I’ve heard it said that selling and buying a house is one of the most stressful things you can do. I’m selling two and buying one.
There’s calls to estate agents, followed by follow-up calls. You’re not sure if they haven’t responded because they didn’t get the message or if they just haven’t called you back yet.
There’s emails to and from solicitors and the estate agent for my flat in London. And don’t get me started on trying to sort a mortgage when one of you is self-employed. My accountant has the patience of a saint.
I’ve had a love affair with a house in Kimpton village. It was brief. We met online on the Friday, I fell head over heels but he wasn’t sure. I lay awake a night thinking of nothing else. By Monday when I phoned wanting to take it a step further, I learnt that it was too late. Decisions had already been made.
But it’s funny how you move on so quickly. The mind is fickle. You obsess, but immediately we move onto the next infatuation (aka a semi in Sandridge).
The result is feeling very ungrounded. Everything feels urgent. My self practices are shoe-horned into my days, they’re much shorter, and I’ve noticed my mind flitting all over the place. Very short concentration spans. Very short sentences.
Today has been no different: a mental list of all the calls, chasing, appointments and things to do. After lunch, I made time to sit for 15 minutes and watch my breath. It was noticeable how much tension was in my hips, my thighs, my jaw and shoulders. I watched my exhalations. I softened. And now I feel like I’ve reset my body.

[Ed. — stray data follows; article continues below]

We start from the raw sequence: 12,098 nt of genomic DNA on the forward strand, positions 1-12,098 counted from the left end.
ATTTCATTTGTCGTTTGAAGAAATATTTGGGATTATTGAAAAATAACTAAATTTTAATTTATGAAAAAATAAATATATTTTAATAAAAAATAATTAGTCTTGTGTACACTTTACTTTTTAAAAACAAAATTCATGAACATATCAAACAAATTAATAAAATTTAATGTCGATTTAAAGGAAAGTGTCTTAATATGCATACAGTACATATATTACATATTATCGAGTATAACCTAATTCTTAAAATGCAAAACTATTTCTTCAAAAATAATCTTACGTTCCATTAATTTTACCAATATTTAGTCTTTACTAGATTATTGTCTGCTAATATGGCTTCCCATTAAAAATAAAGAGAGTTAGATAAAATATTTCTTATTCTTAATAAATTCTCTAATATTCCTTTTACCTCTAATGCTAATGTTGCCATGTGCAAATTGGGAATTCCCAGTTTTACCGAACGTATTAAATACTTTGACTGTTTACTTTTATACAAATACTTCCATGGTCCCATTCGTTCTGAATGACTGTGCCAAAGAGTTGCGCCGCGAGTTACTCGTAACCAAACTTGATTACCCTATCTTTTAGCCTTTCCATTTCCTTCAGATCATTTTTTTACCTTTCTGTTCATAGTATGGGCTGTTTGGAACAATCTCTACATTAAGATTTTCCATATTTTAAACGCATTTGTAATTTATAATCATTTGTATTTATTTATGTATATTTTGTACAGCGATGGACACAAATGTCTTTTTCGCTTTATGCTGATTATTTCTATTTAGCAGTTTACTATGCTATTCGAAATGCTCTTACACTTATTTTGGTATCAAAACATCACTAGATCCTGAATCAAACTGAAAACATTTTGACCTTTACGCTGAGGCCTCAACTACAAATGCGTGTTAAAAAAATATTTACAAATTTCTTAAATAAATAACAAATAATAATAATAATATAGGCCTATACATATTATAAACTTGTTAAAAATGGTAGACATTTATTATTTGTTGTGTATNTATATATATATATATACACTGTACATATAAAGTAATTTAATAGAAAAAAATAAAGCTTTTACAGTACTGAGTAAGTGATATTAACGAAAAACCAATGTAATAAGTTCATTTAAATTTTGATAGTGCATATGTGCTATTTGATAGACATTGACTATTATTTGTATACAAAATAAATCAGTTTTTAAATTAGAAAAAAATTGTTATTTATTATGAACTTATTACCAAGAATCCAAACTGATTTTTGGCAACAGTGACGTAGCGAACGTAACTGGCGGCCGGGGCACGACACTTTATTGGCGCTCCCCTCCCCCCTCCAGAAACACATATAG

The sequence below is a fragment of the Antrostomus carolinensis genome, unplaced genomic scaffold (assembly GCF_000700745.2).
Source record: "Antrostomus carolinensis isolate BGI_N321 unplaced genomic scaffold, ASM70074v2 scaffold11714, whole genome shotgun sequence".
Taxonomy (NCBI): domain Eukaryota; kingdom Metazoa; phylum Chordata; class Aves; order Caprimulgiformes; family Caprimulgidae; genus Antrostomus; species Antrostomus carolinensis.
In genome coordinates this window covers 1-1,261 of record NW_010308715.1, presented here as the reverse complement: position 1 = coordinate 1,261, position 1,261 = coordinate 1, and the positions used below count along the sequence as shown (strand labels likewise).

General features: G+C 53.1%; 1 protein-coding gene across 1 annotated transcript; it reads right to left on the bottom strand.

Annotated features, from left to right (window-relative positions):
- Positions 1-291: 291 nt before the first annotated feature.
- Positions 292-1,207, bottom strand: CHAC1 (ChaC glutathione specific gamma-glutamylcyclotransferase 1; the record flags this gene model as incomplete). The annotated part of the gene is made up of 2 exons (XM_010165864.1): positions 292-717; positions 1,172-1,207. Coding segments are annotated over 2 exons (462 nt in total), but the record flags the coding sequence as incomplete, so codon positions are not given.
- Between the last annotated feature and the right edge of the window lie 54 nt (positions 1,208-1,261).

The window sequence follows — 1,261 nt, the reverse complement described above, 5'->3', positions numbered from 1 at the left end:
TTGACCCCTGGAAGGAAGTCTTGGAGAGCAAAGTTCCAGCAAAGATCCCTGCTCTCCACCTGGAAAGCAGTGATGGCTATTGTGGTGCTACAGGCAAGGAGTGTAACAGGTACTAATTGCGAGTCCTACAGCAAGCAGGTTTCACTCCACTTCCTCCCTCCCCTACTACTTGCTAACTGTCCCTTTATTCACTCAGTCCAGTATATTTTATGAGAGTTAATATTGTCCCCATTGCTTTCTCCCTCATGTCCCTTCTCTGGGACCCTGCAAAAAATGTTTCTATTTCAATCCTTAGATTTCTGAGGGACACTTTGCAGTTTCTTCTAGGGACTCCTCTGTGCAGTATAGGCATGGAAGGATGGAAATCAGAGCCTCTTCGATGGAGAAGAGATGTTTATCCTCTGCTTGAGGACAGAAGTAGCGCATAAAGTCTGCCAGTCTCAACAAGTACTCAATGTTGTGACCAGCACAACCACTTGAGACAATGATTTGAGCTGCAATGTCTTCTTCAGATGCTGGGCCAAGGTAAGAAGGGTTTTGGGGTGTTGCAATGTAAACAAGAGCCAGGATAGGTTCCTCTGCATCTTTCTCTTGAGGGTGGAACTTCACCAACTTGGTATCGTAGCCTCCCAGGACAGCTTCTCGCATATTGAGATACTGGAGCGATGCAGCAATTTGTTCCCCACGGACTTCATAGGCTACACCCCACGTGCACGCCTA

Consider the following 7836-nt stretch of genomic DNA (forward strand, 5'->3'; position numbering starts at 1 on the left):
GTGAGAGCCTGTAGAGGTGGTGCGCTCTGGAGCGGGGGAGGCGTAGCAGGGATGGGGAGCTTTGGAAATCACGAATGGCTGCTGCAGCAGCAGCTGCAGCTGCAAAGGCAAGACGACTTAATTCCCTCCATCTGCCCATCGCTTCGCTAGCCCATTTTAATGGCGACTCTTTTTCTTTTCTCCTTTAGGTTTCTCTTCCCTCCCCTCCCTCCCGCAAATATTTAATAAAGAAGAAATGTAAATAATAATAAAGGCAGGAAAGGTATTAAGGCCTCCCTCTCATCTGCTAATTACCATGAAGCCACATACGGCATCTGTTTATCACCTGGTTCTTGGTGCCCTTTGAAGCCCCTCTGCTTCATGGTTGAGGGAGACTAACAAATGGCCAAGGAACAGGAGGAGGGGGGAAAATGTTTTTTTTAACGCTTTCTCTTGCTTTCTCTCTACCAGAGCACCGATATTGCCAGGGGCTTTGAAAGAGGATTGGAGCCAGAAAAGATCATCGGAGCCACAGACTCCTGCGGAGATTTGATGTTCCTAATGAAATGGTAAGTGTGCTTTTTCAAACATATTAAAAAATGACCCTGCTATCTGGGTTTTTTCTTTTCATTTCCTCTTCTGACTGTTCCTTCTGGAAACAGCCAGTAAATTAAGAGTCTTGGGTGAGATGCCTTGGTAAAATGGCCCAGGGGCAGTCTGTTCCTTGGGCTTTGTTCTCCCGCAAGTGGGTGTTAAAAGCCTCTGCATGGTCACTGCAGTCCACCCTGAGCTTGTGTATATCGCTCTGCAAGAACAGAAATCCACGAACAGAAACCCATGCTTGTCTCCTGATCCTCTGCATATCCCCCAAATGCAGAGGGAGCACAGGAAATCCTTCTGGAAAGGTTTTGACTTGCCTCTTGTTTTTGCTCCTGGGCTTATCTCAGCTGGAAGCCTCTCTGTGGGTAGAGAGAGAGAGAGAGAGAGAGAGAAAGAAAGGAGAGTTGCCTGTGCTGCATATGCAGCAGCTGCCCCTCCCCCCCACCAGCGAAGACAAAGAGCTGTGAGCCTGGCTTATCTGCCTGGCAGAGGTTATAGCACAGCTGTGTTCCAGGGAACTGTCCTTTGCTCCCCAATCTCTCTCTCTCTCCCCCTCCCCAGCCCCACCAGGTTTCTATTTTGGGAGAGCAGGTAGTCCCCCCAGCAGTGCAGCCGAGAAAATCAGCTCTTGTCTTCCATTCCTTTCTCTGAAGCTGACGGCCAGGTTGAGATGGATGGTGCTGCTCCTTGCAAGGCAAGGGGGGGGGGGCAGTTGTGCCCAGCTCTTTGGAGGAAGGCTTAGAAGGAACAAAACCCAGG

Try it some time.
PS. There’s a very nice one-bed flat for sale in Chiswell Green, St Albans, if you’re interested. Have a look at it on Rightmove – start your own love affair today…
I’ve recently come back from a silent meditation retreat in Devon at Gaia House with Martin and Gail Aylward. We spent lots of time sitting, and the meditation practice was quite unlike anything I’ve done before – no need to chant my Sanskrit mantra until I’ve obliterated all other thoughts. This was far more gentle and offered the chance of actual insight linked to body.
Over the five days, all 50 of us met with Martin in small groups of eight or so people in what was called a ‘group interview’. Having never done anything like it before, I didn’t really know what would happen.
I was in a room with comfy armchairs in a circle, and oak panelling on the walls. Martin sat cross-legged on an armchair in front of a grand fireplace. I’m slightly in awe of him. He’s wise, incredibly knowledgeable, yet approachable. He’s spent time living with monks in Thailand, yet he’s very at home talking about the realities of Western living.* But he’s got these eyes that make you feel like he’s looking into your being.
“What’s come up for you?” he asked me in the group interview.
I didn’t want everyone looking at me. I hadn’t spoken in three days and now I was confronted with having to talk about my inner thoughts and feelings in front of a group of people who I’d been living around – maybe we’d helped ourselves to the breakfast porridge at the same time, or walked into the meditation hall behind each other. But that was it.
I casually answered, “Oh just mundane stuff really, and thoughts around planning for the future.”
“What else?” I felt those eyes on me.
“Er, songs. I’ve got songs going round in my head. That’s all.” Florence and her machine had been plaguing me for days. I was squirming. I wanted him to move onto the next person.
“What else?” His eyes. I shrugged and squirmed more.
“What about all this embodiment stuff we’ve been talking about?” He pressed further.
My response was short: “I don’t know.” In my head I was wanting him just to gloss over it and not look any deeper. But he wasn’t having any of it.
He sighed. “Ok, how do you feel right now in your body?”